One aspect of Machiavelli’s theory which significantly contributes to his reputation as the “philosopher of evil,” is his advice to the prince on keeping their word to the public. In chapter eighteen, Machiavelli states, “a wise ruler cannot, and should not, keep his word when doing so is to his disadvantage, and when the reasons that led him to promise to do so no longer apply” (pg. 37). To simplify, Machiavelli says princes are obligated to lie in certain circumstances. He also states that while it is unnecessary for the prince to have positive qualities, such as honesty, trustworthiness, sympathy, compassion, or be religious, it is essential for the prince to be viewed so by the public (pg.
Among his ideals were that of benefiting the State over one’s self, throwing virtues out the door, despite what it may do to a leader’s reputation and appearance. Many experts believe that Machiavelli’s work was satirical, and would negatively impact a ruler. Others believe Machiavellian concepts were meant to appeal to the Medici family, and currently stand. In today’s world, Machiavelli’s political advice
Antony uses sarcasm, pathos, and verbal irony because those appeal to the Romans greed and envy, causing him to make the Romans go against Brutus. Antony decides to use verbal irony and sarcasm to explain that what Brutus did is wrong while Brutus uses rhetorical devices to proof he did the right thing. Antony is giving his speech at Caesar’s funeral. Antony states, “They that has done this deed are honorable”(JC, III, ii, 224). Antony tells the Romans how cruel and wrong Brutus and Cassius are, but he still calls them honorable men.
In chapters six and seven of his book, “The Prince”, Niccolo Machiavelli stated that the difficulty in keeping and maintaining new principalities depends on how the prince acquired them. The principalities can be acquired either by one’s own arms and abilities or by the arms of others and by relying on luck or good fortune. Although the two options will both mitigate different problems and issues, Machiavelli argues that those who rely least on good fortune will come out the strongest. In this chapter, the dependent variable would be the difficulty a prince would experience in acquiring a principality. The independent variable then will be the method in acquiring the principality, whether through ability or good fortune.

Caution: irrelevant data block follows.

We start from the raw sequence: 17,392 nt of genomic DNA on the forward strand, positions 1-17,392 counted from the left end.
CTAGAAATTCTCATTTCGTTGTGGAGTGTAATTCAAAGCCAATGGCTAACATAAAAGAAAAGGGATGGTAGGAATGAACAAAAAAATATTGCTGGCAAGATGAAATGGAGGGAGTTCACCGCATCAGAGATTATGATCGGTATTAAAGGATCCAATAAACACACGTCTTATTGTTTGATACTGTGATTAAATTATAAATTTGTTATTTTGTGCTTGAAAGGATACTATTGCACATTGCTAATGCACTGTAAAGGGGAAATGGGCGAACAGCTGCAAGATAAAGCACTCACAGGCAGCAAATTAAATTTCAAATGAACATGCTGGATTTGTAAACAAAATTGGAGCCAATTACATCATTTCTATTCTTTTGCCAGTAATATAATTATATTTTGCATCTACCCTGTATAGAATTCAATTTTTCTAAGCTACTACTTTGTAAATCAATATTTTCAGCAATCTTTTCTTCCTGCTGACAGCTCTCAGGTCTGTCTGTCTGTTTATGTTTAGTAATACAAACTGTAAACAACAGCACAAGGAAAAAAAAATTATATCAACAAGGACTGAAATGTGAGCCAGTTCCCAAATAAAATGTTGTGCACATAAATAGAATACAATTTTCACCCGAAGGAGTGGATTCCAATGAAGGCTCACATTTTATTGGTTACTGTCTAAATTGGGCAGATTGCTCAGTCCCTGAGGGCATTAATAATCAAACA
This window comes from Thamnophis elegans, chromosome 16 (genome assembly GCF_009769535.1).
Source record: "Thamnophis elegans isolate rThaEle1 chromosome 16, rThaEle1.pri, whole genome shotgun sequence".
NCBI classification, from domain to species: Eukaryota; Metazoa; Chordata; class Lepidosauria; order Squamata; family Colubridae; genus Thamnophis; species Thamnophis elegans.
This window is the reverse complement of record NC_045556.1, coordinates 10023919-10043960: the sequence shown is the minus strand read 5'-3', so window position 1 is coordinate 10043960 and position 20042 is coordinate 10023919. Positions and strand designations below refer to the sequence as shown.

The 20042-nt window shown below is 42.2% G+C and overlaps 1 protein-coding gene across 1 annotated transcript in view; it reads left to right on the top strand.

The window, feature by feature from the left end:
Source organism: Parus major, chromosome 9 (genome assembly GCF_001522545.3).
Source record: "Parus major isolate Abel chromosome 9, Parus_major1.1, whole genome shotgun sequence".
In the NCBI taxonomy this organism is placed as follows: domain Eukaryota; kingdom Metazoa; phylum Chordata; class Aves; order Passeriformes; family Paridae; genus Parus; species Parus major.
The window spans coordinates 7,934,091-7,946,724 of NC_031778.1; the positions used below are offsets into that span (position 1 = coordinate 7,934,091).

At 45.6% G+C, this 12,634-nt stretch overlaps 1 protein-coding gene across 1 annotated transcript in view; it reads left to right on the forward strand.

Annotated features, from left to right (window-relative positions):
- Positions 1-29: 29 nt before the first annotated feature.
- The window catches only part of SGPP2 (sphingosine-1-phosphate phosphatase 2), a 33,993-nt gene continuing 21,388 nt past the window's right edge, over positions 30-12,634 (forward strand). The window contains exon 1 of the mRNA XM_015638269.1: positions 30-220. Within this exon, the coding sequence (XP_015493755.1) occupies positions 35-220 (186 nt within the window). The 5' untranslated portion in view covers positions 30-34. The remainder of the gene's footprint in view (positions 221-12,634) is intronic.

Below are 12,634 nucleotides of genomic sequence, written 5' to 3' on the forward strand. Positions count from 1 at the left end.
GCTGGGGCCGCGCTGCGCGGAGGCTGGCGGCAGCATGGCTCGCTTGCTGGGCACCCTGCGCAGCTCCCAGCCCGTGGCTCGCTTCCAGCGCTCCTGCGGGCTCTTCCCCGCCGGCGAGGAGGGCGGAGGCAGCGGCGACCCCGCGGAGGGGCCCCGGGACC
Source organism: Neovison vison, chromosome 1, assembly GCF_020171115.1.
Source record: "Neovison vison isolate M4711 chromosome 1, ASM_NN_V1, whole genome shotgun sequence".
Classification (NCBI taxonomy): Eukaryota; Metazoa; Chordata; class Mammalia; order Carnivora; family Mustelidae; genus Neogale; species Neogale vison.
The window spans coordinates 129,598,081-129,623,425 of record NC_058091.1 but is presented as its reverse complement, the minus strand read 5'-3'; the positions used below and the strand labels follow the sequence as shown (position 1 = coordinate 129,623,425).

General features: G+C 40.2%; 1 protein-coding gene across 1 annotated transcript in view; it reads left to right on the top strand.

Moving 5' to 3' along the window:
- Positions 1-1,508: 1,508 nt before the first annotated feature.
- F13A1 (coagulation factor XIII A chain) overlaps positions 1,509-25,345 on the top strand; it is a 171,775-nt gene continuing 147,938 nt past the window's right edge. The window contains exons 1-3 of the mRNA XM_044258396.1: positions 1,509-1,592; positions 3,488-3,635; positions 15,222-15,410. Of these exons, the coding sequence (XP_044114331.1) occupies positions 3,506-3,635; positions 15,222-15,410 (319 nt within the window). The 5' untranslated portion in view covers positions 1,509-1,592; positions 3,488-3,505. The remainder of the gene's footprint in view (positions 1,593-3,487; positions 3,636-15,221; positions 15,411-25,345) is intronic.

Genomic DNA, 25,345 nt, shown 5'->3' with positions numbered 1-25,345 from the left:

In the book “The Prince” there was an advice that was one of the important factors that a prince should have in his knowledge. That was “cruelty and compassion; and whether it is better to be loved than feared” (Machiavelli 1916). It is better to have loved more, or vice versa, the book is a good example of the accuracy of its problems psychological in their early stages is one of the best parts of the mission. The gestation period for cruelty to replace the feeling of a prince, but he likes his subjects united and better, he should not worry loyal. Whether face criticism for his cruelty to his prince for a long time, or reverse.
Leaders derive their power from a range of sources – military force, wealth, rank. However, leaders that we most admire win followers through the skill of persuasion. The ability of a speaker to persuade his listeners to agree with him signals that he is a powerful and astute figure. In the play Julius Caesar by William Shakespeare, the character of Cassius attempts to convince Brutus that Caesar should be assassinated. Brutus, however, cares deeply for Caesar and is hesitant to kill the beloved hero of Rome.
One of the main examples of this can be seen in King Priam. He adores Troy more than anything. He is one example of how love, can cloud your judgment. He would let his own sons die rather than give up Troy. He is a character that is both a hero, and a villain.
The great irony surrounding Cassis throughout the story is that he uses his greatest asset to his fullest potential when he allows Brutus to take effective control of the republican faction. Cassius believes that his nobility of Rome are responsible for the government of Rome. They have allowed a man to gain too much power, way more than he needed, therefore, they have responsibility to stop him. Cassius absolutely hates Caesar, but he also deeply resents being subservient to a tyrant, and there are hints that he will have no trouble fighting for his personal freedom. Cassius does not back down following the almost dictatorial pronouncements of his equal, Brutus, even though he absolutely disagree heartedly with most of Brutus’s decisions.
He believes we can be trustworthy but we quickly turn selfish. He mentions qualities that seem to be the right thing to do but shows weakness instead, and it he rules with cruelness then it will make him strong. “We find some qualities that look like virtues, yet-if the prince practices them-they will Be his destruction, and other qualities that look like vices, yet- if he practices them-they will bring him safety and well-being.” Machiavelli’s conception of human nature reflected number of traits that inherent in
After stating his worry over Cassius, Caesar attempts to rebuild his facade of strength by claiming, “I rather tell thee what is to be feared” (I.ii.221). By saying this, Caesar is claiming that he feels no real fear or threat from Cassius or anyone else but would rather tell those around him what the most powerful person in the world sees as